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When it comes to treating a serious illness, two brains are better than one. A new study finds that nearly 9 in 10 people who go for a second opinion after seeing a doctor are likely to leave with a refined or new diagnosis from what they were first told.
Researchers at the Mayo Clinic examined 286 patient records of individuals who had decided to consult a second opinion, hoping to determine whether being referred to a second specialist impacted one’s likelihood of receiving an accurate diagnosis.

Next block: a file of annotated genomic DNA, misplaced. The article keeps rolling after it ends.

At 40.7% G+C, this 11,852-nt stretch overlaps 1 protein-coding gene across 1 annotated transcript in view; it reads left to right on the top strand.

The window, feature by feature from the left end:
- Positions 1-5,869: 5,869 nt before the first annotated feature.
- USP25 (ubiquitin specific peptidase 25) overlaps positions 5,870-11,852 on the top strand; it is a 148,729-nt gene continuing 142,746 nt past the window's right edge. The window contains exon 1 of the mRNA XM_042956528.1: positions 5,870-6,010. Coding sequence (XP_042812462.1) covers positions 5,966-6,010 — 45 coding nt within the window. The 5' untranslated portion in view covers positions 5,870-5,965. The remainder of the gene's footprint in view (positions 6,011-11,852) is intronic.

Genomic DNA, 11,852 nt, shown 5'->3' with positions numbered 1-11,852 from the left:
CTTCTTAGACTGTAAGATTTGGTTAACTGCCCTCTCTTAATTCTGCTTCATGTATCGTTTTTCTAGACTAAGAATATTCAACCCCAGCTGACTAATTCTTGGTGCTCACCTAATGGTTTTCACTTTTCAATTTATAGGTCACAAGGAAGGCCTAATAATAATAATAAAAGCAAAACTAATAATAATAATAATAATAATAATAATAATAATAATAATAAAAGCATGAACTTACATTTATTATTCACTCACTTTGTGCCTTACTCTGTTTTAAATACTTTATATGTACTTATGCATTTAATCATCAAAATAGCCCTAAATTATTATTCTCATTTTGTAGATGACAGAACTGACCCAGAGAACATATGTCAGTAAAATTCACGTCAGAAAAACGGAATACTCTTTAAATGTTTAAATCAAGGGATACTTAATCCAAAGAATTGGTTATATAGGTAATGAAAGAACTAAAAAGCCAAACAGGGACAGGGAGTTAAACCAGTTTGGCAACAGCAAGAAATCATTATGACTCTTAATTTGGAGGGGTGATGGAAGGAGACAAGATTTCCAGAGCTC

The study, conducted using records of patients referred to the Mayo Clinic’s General Internal Medicine Division over a two-year period, ultimately found that when consulting a second opinion, the physician only confirmed the original diagnosis 12 percent of the time.
Among those with updated diagnoses, 66% received a refined or redefined diagnosis, while 21% were diagnosed with something completely different than what their first physician concluded.